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Libya’s rival sides meet in Tunis to discuss Libya’s political future

Nov 9, 2020

Political representatives of Libya’s opposing sides initiated talks in Tunisia on Monday in the hope of achieving a cooperation agreement on national elections to eventually bring about a resolution to the country’s conflict.

Seventy-five delegates attended the meeting of the Libyan Political Dialogue Forum, aimed at establishing a unity government in the war-torn country.

Acting UN envoy for Libya Stephanie Williams called for “a clear road map” toward establishing elections as soon as possible. Tunisia’s President Kais Saied called the opening of the talks a “historic moment.”

“You have the opportunity to end a tragic conflict,” UN Secretary-General Antonio Guterres said in an opening video address. “Now it’s your turn to shape the future of your country.”

The talks at Gammarth, outside the capital, Tunis, aim to build on a de-facto cease-fire announced by the two sides in August and signed with UN support in October.

UN officials pushed for talks to seize the opportunity presented by the stalemate, which came after eastern Libya’s Gen. Khalifa Hifter failed to capture the western capital, Tripoli, in a 14-month offensive.

The rival governments have reached a number of trust-building steps in recent months. Libya’s Civil Aviation Authority said last week it would allow civilian air travel in the country’s south to resume, following UN-sponsored talks between the two sides’ Joint Military Commission in Ghadames, southwest of Tripoli.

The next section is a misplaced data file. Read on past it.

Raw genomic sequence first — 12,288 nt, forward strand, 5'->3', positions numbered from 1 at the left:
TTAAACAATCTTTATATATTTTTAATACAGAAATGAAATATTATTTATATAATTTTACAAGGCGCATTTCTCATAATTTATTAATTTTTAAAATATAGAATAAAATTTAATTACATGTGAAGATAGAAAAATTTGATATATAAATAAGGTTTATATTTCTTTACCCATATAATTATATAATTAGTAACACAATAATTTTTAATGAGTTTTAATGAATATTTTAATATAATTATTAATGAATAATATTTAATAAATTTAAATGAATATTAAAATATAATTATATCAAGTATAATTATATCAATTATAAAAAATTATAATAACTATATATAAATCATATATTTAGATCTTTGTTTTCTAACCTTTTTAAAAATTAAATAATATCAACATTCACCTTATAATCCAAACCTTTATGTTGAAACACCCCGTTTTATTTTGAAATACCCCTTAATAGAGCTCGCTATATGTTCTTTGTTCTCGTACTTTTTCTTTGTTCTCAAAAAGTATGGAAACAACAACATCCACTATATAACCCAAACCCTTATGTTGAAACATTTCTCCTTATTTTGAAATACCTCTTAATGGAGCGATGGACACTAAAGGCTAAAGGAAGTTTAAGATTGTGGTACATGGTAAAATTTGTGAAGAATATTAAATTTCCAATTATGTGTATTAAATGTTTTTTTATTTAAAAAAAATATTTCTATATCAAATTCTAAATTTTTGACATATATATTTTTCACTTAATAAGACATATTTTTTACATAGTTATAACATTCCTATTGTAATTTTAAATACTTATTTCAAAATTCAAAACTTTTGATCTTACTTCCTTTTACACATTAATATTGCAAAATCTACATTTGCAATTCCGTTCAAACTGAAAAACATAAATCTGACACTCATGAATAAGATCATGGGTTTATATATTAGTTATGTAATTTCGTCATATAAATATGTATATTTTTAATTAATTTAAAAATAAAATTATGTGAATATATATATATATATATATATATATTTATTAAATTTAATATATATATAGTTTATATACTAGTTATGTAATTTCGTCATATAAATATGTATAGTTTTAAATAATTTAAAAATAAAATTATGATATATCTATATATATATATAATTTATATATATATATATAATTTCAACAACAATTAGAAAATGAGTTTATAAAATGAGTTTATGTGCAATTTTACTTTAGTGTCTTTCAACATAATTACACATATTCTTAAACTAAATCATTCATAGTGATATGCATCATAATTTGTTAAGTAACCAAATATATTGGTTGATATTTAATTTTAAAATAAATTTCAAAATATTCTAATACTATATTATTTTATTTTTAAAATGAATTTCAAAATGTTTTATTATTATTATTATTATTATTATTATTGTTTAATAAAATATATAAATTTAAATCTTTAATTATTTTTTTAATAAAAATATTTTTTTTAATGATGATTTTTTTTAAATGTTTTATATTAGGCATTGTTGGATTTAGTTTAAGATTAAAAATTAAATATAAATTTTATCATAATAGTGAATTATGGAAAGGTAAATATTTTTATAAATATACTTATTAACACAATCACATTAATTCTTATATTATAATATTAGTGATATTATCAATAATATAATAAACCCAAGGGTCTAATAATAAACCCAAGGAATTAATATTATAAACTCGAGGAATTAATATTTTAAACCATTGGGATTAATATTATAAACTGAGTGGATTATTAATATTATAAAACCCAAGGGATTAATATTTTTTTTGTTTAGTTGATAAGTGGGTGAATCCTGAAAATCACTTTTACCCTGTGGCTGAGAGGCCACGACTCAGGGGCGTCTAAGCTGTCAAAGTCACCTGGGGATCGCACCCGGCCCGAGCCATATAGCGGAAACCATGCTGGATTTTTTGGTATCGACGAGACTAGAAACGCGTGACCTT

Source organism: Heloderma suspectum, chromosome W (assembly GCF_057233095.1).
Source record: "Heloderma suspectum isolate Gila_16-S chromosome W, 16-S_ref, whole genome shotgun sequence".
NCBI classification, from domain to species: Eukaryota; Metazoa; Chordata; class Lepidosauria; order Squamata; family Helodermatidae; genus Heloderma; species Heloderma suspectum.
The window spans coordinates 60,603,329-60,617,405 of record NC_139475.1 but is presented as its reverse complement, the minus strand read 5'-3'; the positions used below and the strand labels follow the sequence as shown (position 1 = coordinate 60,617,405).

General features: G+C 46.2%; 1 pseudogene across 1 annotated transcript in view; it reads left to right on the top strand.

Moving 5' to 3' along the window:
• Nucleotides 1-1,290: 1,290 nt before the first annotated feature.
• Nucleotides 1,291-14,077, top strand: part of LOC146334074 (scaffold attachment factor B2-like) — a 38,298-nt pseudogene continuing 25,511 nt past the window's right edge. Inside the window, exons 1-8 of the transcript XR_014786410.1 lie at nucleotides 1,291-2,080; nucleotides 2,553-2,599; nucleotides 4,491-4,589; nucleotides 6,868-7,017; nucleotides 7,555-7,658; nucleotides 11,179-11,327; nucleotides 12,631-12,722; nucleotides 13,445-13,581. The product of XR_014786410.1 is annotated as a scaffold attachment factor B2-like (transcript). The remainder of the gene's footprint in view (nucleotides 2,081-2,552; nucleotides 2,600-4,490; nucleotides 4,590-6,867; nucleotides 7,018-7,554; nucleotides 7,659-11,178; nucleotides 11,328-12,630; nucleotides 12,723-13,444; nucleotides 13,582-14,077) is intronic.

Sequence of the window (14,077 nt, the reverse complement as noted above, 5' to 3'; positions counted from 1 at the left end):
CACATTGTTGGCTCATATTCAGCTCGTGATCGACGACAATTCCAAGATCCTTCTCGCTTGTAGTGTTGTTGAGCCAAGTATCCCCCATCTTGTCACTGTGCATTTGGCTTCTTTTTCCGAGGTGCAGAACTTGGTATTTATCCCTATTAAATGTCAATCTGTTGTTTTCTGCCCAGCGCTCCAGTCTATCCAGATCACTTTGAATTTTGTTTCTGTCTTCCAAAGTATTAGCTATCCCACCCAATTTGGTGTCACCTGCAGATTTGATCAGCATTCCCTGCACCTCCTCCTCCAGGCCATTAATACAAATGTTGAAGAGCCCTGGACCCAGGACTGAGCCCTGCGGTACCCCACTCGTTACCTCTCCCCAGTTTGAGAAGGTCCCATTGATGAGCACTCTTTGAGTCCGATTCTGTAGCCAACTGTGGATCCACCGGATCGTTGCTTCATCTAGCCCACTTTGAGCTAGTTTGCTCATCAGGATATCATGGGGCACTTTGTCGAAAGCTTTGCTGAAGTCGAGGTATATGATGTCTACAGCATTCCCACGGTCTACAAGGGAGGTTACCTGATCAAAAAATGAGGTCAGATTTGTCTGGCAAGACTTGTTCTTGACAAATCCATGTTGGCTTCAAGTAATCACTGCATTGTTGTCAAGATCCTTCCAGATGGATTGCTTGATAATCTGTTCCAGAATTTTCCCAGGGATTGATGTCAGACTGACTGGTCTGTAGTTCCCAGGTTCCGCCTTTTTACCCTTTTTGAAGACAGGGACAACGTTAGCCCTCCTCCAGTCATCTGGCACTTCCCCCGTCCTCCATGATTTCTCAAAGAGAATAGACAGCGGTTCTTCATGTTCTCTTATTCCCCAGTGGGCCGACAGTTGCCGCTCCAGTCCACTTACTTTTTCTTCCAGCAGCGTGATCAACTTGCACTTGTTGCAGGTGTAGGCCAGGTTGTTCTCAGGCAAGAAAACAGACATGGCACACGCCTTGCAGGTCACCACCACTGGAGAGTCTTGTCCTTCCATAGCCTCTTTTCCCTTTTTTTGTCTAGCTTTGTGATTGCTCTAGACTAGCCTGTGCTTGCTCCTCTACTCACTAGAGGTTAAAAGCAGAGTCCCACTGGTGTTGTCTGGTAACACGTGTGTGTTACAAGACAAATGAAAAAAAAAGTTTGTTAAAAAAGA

The Tripoli-based National Oil Corporation (NOC) on Friday announced the country had reached the landmark production level of 1 million barrels per day, the most since Hifter initiated an oil blockade in January. The NOC called the benchmark a “huge achievement” but noted the production level may not be sustained.

NOC chairman Mustafa Sanallah said last month that the body hopes to return to pre-war production levels of 1.3 million barrels per day by January.

Hifter’s forces and Russia’s Wagner Group paramilitary fighters withdrew from oil fields over the past several weeks. In return for Hifter lifting the blockade in September, the NOC lifted its force majeure on certain facilities.

But the two sides have not yet worked out how to share oil revenues via the Central Bank in Tripoli, a major next step toward sustaining peace.

The future of foreign forces in Libya also remains unclear. Russia, Turkey and the United Arab Emirates have all been accused of introducing weapons and mercenaries into the conflict in violation of the UN arms embargo on Libya.

The Oct. 23 “permanent cease-fire” agreement called on foreign forces to depart the North African country within 90 days, but the joint military talks at Ghadames last week focused on pulling foreign fighters back from frontlines instead, according to a readout of the recommendations reached by the commission.

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